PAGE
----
Block on Trump's Asylum Ban Upheld by Supreme Court
With SCOTUS basically split along partisan lines, Justice Anthony Kennedy's swing vote is expected to decide the closely watched Wisconsin gerrymandering case. During oral arguments this week, Justice Kennedy's line of questioning may have hinted at what he's considering in this case.
First off, he did not bother questioning the plaintiffs in the case who successfully challenged the law in the lower courts. Instead he only asked questions of the state's attorney, and led by asking what would result if the Court decided that gerrymandering along political lines was a First Amendment issue. Generally, conservative justices focus their question to the liberal viewpoint's attorney, while the liberal justices question do the same to the conservative viewpoint's attorney.
Since Justice Kennedy is generally regarded as a conservative justice, despite the fact he often sides with liberal justices, his questioning of the state's attorney may reflect a liberal viewpoint on the case.
However, his questioning suggested, at one point, that the challengers may not have standing to assert their claim. Regardless, the big picture of whether extreme political gerrymandering is constitutional is something he may have been waiting to decide again.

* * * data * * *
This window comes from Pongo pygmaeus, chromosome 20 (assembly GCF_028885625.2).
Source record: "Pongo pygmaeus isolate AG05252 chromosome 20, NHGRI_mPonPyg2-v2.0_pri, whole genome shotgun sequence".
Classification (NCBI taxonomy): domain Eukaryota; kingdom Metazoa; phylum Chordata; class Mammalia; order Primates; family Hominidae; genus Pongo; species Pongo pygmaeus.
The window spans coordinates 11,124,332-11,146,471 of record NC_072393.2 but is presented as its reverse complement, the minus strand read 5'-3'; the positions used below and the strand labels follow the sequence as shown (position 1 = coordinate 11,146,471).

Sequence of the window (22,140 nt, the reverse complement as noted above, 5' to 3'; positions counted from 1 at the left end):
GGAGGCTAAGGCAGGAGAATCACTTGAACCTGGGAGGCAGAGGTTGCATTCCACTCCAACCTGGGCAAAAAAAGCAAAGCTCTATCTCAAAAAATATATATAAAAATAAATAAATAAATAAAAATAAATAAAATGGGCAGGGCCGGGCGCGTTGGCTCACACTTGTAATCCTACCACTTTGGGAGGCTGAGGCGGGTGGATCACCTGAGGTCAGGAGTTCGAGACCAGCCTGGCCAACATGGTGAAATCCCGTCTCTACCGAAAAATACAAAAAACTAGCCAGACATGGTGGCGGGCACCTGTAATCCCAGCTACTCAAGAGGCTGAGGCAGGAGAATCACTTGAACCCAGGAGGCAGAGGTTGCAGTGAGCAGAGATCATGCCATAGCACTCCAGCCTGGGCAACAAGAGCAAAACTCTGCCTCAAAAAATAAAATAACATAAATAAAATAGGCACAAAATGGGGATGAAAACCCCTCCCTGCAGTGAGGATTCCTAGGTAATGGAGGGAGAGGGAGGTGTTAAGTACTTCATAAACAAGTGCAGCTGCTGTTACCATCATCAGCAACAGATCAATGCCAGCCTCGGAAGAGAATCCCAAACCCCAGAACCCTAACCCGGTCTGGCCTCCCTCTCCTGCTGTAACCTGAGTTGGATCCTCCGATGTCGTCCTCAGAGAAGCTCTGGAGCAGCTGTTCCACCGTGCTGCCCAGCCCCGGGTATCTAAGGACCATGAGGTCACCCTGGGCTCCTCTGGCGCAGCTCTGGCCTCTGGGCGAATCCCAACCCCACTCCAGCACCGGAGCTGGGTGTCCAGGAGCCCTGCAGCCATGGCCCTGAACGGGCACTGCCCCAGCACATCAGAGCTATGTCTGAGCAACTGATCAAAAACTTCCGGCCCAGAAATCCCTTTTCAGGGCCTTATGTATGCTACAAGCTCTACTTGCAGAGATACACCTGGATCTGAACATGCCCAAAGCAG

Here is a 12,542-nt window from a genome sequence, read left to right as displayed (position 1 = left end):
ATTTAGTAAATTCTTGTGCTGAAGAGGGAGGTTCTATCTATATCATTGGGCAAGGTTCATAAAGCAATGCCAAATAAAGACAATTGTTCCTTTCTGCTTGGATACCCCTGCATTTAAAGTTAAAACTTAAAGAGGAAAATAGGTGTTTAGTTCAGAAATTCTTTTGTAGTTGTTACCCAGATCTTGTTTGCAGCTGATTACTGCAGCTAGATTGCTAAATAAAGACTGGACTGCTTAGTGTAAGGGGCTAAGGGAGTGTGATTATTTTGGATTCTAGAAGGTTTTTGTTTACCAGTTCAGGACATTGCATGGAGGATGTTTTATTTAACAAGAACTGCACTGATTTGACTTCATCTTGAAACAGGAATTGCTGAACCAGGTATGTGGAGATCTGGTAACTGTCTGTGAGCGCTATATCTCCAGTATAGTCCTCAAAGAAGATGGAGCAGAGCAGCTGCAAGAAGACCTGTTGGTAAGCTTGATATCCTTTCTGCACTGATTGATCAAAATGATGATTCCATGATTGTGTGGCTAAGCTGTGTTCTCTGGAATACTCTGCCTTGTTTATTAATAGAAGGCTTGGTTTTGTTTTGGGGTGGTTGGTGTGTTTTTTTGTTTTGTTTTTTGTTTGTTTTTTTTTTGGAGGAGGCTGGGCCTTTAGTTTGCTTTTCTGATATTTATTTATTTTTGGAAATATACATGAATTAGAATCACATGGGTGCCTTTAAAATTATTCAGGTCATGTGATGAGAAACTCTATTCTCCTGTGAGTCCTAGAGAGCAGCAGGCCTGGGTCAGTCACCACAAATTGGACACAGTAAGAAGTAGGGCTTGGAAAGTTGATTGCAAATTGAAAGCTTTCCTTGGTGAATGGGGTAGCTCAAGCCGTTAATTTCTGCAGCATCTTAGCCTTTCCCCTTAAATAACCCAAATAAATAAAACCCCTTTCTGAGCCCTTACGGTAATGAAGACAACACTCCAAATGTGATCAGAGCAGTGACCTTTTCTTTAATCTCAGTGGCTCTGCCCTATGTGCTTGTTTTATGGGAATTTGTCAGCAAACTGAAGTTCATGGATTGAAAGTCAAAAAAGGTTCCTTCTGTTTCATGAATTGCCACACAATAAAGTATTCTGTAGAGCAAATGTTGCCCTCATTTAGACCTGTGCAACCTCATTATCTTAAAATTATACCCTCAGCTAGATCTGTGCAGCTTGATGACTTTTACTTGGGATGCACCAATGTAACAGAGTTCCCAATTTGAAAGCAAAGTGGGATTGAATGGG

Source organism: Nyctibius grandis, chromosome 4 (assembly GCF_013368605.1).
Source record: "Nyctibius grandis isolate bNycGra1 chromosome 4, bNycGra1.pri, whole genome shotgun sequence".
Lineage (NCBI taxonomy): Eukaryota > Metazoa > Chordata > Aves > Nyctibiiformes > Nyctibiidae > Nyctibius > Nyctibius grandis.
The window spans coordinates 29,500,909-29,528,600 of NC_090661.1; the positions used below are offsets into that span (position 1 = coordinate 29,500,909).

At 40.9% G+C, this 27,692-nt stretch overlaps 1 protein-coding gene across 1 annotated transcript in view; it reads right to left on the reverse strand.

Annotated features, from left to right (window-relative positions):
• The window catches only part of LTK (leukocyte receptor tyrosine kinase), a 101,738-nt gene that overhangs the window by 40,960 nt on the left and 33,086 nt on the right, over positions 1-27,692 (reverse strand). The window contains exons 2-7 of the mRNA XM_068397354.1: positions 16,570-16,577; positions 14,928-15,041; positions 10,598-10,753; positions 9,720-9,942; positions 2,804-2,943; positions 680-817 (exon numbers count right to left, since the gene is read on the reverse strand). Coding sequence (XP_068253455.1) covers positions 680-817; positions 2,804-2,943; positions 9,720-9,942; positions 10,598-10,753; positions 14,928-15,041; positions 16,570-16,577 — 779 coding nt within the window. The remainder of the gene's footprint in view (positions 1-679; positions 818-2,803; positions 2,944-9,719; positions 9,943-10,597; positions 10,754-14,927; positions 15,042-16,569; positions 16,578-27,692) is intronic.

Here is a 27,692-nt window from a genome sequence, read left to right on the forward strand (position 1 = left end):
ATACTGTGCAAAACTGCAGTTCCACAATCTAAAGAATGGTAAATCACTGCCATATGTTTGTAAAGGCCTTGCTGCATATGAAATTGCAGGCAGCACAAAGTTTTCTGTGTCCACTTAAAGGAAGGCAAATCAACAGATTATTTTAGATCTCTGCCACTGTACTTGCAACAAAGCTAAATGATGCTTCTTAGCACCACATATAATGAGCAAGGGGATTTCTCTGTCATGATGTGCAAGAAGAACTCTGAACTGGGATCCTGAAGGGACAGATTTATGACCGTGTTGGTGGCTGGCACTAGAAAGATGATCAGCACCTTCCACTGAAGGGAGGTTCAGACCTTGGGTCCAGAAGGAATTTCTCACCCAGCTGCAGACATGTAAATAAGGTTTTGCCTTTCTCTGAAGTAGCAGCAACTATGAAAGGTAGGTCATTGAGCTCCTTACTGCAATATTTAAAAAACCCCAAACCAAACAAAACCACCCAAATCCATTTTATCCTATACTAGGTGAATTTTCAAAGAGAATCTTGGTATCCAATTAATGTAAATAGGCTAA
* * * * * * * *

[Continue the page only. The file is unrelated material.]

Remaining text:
The drawing of voting districts has traditionally been something left to the legislatures. A big issue that may cause the conservative justices, including Kennedy, to vote in favor of the state to uphold the heavily Republican favored voting district maps is the separation of powers.
Notably, in a gerrymandering case from 2004, and again in this case, Justice Kennedy suggested that courts could be involved in limiting partisan gerrymandering when it goes too far. However, the 2004 case did not do so. Kennedy noted then that he would be open to the idea of courts limiting partisan gerrymandering if a good test could be developed to manage and measure the issue.
Fortunately for the state, there is no upcoming election this November as the ruling is not expected until spring.
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